This past August, Dr. Cohen, post-doc Abby Darrah, and M.S. student Melissa Althouse attended the 39th annual Waterbirds Society meeting, held on the beautiful campus of the College of the Atlantic in Bar Harbor, Maine. The meeting included special sessions on oystercatchers and cormorants, and included a new session on passerines, which lab member Alison Kocek helped initiate. Abby presented a poster on her current plover work: “Decision support population modeling for Atlantic Coast Piping Plover recovery: 2015 field season”. She also gave a talk on her previous postdoctoral work during the Aquatic Passerines symposium – “Effects of tamarisk (Tamarisk spp) biocontrol and removal on riparian breeding bird species of the Colorado Plateau”. Melissa drove up from her field sites on Cape Cod to give a talk on her master’s research: “Quantifying the effects of disturbance on staging Roseate Terns (Sterna dougalli) on the Cape Cod National Seashore” as part of a half-day symposium on avian behavior and conservation. Friday, a field trip day, was spent on a pelagic trip offered to participants by Bar Harbor Whale Watch. The boat cruised by several near-shore islands as well as Mt. Desert Rock, located 22 miles offshore. It was a fantastic trip, and highlights included numerous Wilson’s Storm-Petrels, Great Shearwaters, several species of skuas and jaegers, many Ocean Sunfish, and a porbeagle shark basking near the ocean surface next to the boat. The meeting wrapped up with a lobster banquet and the society’s traditional evening social and swim; Abby joined the many Waterbirds members brave enough to jump into the 55-degree waters of Frenchman Bay.
In September, Abby and Research Associate Michelle Stantial attended the Western Hemisphere Shorebird Group meeting, as well as the pre-conference workshop on Piping Plover life cycle linkages. The meeting was held on the eastern shore of Virginia, at the Chincoteague Bay Field Station. To foster international collaboration, participants could give presentations in either English or Spanish, with translators in every room to provide translations in real-time which were broadcast into headsets available for participants. Michelle presented a poster based on her M.S. work titled “Automated telemetry for monitoring nocturnal behavior of breeding Piping Plovers on the Atlantic Coast”. Abby gave a presentation on her current work, titled “Decision support population modeling for Atlantic Coast Piping Plover recovery” in the Decision Analysis symposium. One morning plenary, given by Ted Simons on American Oystercatcher ecology, was held at Chincoteague National Wildlife Refuge, and there were early morning field trips to the refuge, which coincided well with fall songbird migration.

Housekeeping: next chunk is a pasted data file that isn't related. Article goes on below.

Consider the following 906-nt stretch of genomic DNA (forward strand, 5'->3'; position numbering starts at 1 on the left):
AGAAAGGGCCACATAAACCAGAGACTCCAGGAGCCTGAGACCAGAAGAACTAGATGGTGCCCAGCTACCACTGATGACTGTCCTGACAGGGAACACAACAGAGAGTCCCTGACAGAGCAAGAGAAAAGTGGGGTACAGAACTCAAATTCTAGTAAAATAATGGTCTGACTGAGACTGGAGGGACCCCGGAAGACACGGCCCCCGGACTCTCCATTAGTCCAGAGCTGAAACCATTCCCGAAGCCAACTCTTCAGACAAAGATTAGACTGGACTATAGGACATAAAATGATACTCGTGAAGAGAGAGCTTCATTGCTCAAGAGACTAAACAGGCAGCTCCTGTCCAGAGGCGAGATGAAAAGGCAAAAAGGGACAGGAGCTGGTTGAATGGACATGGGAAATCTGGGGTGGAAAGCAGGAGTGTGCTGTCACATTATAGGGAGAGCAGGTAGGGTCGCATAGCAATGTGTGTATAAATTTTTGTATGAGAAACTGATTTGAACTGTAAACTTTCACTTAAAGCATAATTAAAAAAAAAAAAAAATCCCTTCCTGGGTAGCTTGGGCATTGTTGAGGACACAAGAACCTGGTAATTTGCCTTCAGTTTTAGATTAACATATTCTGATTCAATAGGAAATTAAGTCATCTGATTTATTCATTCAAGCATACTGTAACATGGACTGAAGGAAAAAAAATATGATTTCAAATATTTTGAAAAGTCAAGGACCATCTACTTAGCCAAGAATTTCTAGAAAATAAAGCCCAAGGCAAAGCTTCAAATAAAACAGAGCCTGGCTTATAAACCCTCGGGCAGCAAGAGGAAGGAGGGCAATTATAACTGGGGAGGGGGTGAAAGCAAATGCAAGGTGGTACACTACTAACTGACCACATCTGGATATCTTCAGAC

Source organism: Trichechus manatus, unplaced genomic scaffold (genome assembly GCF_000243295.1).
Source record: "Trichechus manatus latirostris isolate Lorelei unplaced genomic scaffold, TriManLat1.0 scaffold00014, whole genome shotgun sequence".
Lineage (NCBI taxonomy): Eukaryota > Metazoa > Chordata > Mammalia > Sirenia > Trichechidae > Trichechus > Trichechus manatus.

Collaboration for Wetlands and Waterfowl
Wildlife managers and scientists from across New York gathered in July to share research findings and to discuss information needs for the conservation of freshwater wetlands, waterfowl, and other marsh-dependent birds. Jonathan Cohen, ESF adjunct professor Michael Schummer, and their incoming graduate students Justin Droke and Adam Bleau participated in the 2-day workshop that was funded by the SUNY 4E Networks. The ESF team will be embarking on a project with the New York DEC this year to examine the winter ecology of mallards and the American black duck. The latter has seen ongoing population declines over the last 60 years.